Psychologist Dörthe Dehe is a long-standing expert in health management

In addition, conflict management is lacking in most workplaces. Conflicts are still seen as abnormal and unproductive, people with conflicts are understood as not being able to work in a team. However, conflicts are completely normal and it is not always possible to resolve a conflict with the usual tools. This then requires help from outside, e.g. through mediation. Such methods should be supported much more in companies, as should the low-threshold offer of coaching and psychosocial counseling as a supplement to standard care. Yes, and then it needs a foundation. In my view, that consists of an appreciative, humanistic leadership culture.”

Melanie’s experiences with societal expectations of women

Back to Melanie. What she had to go through on the way to her new self-confidence (“colorful bouquet of practical experience and individual know-how”) in terms of frightening discriminatory and misogynistic experiences within the system is hard to believe:

“As a single woman in my early 30s, I didn’t fit the image that society has of a full-fledged woman my age. Because according to this, you have to be in a relationship or married, plan to have children or already have children. I got to feel that there is a zero tolerance limit for a woman without the above attributes – unless she is putting in an above average career.

Did outsiders allow themselves to treat me so badly because of my mental illness? Because I so often experienced shocking degradation of myself as a woman – which made me feel degraded even in my womanhood. So many times I was ashamed of myself. There wasn’t much left of my confidence as a result.”

Heteronormative gender roles and societal expectations.

Jennifer Klinge, author of the book “Also Good!” Photo: Jana Stein/Air Child

Melanie’s experiences regarding the heteronormative expectations of mid-thirties women in our society can only be confirmed in many ways by Jennifer Klinge, copywriter, brand and social media strategist, and longtime co-editor of the online magazine for singles “Jubel Trubel Zweisamkeit.”

In March 2023, Jennifer Klinge’s first book “Auch gut!” will be published by Palomaa Publishing. It includes stories about being a woman and about her personal dealings with the societal expectations with which she is repeatedly confronted as a childless, self-employed single woman in her mid-30s.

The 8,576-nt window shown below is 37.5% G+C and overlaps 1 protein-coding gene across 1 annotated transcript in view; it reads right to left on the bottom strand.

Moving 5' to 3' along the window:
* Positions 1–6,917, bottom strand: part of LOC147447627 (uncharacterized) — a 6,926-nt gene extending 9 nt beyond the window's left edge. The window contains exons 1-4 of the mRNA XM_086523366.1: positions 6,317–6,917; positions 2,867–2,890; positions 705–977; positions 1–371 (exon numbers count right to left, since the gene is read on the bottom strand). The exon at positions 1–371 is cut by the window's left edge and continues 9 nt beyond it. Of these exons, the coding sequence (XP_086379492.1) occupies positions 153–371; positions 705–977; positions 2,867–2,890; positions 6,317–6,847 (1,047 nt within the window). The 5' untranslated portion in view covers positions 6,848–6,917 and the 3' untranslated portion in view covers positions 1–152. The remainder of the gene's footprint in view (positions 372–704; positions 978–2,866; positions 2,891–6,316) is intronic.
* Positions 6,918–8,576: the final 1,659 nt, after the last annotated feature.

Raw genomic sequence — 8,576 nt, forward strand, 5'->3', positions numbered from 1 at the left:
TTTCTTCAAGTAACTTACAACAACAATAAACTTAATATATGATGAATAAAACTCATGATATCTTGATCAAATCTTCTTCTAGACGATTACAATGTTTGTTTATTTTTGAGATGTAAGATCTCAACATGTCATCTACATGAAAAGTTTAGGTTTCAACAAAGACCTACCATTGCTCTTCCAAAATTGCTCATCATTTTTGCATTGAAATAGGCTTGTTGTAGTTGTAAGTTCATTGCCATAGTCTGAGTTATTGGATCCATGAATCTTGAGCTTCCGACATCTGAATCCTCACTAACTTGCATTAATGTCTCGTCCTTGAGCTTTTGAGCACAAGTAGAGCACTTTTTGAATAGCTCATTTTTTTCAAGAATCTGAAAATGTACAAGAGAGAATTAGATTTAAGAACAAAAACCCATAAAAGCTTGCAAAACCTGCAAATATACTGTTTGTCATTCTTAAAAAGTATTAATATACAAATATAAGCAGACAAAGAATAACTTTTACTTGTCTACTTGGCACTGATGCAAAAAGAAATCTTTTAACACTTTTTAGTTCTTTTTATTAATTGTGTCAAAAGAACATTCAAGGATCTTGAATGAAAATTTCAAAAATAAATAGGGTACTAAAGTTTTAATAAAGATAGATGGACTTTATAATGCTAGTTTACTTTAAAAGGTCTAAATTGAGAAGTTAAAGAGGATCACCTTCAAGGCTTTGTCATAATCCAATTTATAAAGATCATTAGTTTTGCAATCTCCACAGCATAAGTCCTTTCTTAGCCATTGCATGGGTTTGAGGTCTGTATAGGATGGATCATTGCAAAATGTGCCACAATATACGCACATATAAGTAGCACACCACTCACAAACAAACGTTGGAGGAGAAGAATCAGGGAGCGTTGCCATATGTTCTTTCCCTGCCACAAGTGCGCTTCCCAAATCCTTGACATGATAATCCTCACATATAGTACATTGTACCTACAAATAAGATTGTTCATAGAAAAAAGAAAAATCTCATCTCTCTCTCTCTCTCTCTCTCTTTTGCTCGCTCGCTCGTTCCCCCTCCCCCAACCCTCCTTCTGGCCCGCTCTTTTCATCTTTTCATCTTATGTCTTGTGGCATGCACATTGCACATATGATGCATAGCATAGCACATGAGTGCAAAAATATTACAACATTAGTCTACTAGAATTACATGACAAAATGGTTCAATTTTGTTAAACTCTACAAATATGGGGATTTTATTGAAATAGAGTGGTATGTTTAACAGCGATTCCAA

See Also
Social Media-Mental Health-Digital Detox im Selbstversuch-Artikelbild

Statement from author Jennifer Klinge  

Jennifer’s mission: “Women, break the narrow time frames full of societal expectations and do what you want, when you want!” That’s because she’s experienced firsthand how enormously damaging the influence of society’s expectations of women in her age group can be on their own mental health: “It seems like there’s a universal master plan for living well for women 30 and older. The heteronormative stories of mandated wedding happy endings, sad singles, career pressures, ticking clocks, and stale trains are everywhere. And they can attack mental health. That is, when one’s own life goes far from the model and we anchor the narratives about supposed failures in ourselves as truths after a certain age.

So for a while I lost touch with myself because I saw myself through the filter of societal expectations and problematized myself from that perspective. Sometimes, however, you may have to lose yourself first, really splinter, in order to enter into a dialogue with your own desires.

What helped me: To get moving, especially in my own head – more knowledge about patriarchally constructed womanhood and role models who show: Many things in life can simply also be good. I think it’s important to break down the narratives around being a woman and growing up to live a vibrant life with your own dreams and timing. The visibility of different life concepts – whether freely chosen or not – gives courage and perspective.”

Melanie’s path: A permanent struggle

With the keyword “different life concepts, partly freely chosen, partly not freely chosen” we come back to Melanie, because a mental illness is never freely chosen: What she absolutely did not expect was how difficult the road after the clinic would be for her. Looking back, she found it very distressing how little support there is, especially for women with mental illness, in our health and social services system.